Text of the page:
The pandemic, escalating global poverty and environmental crises have been incredibly challenging for most of us. In education these challenges are further exacerbated by longstanding competing educational discourses. Nevertheless, the disruption of these uncertain times may enable us to reimagine education using arts-rich, creative, critical and connected approaches to learning and teaching. At the same time,  we need to be mindful of the significant obstacles to realising authentic reform.

 

Professor Michael Anderson
The University of Sydney
‘The ‘how’ of transformation: bridging the gap between policy and practice’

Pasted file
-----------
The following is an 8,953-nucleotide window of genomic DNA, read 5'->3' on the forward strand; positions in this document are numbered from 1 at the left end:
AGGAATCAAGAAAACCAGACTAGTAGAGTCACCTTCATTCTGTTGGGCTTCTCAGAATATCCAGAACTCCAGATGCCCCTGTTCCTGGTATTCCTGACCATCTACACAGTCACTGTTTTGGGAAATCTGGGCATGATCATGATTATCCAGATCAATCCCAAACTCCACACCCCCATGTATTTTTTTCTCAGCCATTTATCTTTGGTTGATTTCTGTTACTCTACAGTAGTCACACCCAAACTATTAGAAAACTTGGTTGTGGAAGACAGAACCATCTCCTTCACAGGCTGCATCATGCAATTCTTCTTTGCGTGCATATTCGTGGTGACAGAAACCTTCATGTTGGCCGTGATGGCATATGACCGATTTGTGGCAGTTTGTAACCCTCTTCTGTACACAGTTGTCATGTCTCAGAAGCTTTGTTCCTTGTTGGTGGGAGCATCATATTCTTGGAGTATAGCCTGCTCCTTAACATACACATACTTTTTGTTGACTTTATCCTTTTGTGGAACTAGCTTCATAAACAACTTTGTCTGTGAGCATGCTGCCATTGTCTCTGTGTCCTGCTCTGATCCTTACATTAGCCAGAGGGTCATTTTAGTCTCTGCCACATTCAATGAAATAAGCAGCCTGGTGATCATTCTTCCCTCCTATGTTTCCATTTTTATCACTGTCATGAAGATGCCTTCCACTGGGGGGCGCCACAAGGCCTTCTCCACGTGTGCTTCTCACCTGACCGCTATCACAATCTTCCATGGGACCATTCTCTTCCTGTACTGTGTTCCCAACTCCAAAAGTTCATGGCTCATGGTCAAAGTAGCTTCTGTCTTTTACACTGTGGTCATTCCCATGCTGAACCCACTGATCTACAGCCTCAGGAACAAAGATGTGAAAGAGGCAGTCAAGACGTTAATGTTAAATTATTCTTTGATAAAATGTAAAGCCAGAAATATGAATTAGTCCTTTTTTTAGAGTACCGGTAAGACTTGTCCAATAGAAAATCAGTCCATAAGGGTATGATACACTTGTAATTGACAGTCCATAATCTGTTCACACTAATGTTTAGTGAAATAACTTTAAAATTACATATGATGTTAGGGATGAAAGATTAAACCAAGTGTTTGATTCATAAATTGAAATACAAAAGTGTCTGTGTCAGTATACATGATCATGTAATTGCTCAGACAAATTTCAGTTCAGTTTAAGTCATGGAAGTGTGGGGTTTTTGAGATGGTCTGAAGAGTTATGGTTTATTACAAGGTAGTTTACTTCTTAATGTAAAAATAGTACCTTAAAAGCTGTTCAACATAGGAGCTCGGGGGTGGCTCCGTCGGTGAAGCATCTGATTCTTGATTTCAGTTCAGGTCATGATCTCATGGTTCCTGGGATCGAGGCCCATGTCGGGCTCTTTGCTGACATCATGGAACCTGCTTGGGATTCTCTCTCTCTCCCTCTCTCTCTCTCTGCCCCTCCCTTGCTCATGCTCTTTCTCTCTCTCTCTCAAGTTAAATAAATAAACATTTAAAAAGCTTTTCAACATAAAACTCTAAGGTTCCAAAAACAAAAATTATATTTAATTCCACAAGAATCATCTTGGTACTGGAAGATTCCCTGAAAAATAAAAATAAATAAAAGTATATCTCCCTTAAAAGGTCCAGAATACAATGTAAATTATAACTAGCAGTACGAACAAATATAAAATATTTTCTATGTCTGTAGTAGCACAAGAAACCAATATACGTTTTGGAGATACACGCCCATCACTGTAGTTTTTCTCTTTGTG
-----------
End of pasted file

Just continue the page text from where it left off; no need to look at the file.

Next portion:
In these times of rapid change, everybody seems to be talking about transformation and how it might actually be possible in diverse schools. This presentation will consider how schools can take control of transformation opportunities by reconsidering and reimagining their values, learning, pedagogy, curriculum, teacher education and leadership. Emerging from Michael’s established work in “Transforming Education” this presentation will discuss how schools can begin the journey of putting the pieces of transformation together. More than as an aspiration, we will discuss the very real and tangible steps each school needs to take to make transformation a reality for each student, teacher and leader.

 

Nicole Ostini
Samford Valley Steiner School
‘Kinaesthetic learning in the creative classroom’